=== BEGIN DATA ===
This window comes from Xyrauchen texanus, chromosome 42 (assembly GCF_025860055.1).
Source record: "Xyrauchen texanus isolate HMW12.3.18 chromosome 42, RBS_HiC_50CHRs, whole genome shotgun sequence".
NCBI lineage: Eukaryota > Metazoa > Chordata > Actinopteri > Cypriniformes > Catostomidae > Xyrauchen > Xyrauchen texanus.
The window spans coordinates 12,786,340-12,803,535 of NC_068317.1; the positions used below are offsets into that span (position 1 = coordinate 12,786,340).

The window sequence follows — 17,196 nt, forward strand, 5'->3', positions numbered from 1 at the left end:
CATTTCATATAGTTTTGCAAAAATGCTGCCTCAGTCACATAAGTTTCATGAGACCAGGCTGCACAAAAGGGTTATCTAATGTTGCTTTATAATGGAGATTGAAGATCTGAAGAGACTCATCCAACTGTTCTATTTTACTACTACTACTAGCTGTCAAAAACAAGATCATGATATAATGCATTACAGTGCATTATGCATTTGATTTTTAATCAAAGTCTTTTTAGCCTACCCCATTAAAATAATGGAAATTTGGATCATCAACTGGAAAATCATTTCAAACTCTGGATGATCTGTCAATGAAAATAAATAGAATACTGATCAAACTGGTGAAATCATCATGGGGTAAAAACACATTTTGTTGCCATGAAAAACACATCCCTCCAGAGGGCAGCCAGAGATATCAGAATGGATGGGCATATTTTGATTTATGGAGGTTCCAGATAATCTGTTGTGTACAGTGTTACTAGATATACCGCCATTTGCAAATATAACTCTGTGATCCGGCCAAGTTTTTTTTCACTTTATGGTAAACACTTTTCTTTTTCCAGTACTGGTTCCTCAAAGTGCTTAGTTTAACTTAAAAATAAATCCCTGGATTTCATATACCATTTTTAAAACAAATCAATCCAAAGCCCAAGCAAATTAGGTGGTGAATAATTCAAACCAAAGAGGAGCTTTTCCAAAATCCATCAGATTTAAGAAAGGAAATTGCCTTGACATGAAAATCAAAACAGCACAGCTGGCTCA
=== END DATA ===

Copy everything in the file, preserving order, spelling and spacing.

This window comes from Xyrauchen texanus, chromosome 42 (assembly GCF_025860055.1).
Source record: "Xyrauchen texanus isolate HMW12.3.18 chromosome 42, RBS_HiC_50CHRs, whole genome shotgun sequence".
NCBI lineage: Eukaryota > Metazoa > Chordata > Actinopteri > Cypriniformes > Catostomidae > Xyrauchen > Xyrauchen texanus.
The window spans coordinates 12,786,340-12,803,535 of NC_068317.1; the positions used below are offsets into that span (position 1 = coordinate 12,786,340).

The window sequence follows — 17,196 nt, forward strand, 5'->3', positions numbered from 1 at the left end:
CATTTCATATAGTTTTGCAAAAATGCTGCCTCAGTCACATAAGTTTCATGAGACCAGGCTGCACAAAAGGGTTATCTAATGTTGCTTTATAATGGAGATTGAAGATCTGAAGAGACTCATCCAACTGTTCTATTTTACTACTACTACTAGCTGTCAAAAACAAGATCATGATATAATGCATTACAGTGCATTATGCATTTGATTTTTAATCAAAGTCTTTTTAGCCTACCCCATTAAAATAATGGAAATTTGGATCATCAACTGGAAAATCATTTCAAACTCTGGATGATCTGTCAATGAAAATAAATAGAATACTGATCAAACTGGTGAAATCATCATGGGGTAAAAACACATTTTGTTGCCATGAAAAACACATCCCTCCAGAGGGCAGCCAGAGATATCAGAATGGATGGGCATATTTTGATTTATGGAGGTTCCAGATAATCTGTTGTGTACAGTGTTACTAGATATACCGCCATTTGCAAATATAACTCTGTGATCCGGCCAAGTTTTTTTTCACTTTATGGTAAACACTTTTCTTTTTCCAGTACTGGTTCCTCAAAGTGCTTAGTTTAACTTAAAAATAAATCCCTGGATTTCATATACCATTTTTAAAACAAATCAATCCAAAGCCCAAGCAAATTAGGTGGTGAATAATTCAAACCAAAGAGGAGCTTTTCCAAAATCCATCAGATTTAAGAAAGGAAATTGCCTTGACATGAAAATCAAAACAGCACAGCTGGCTCA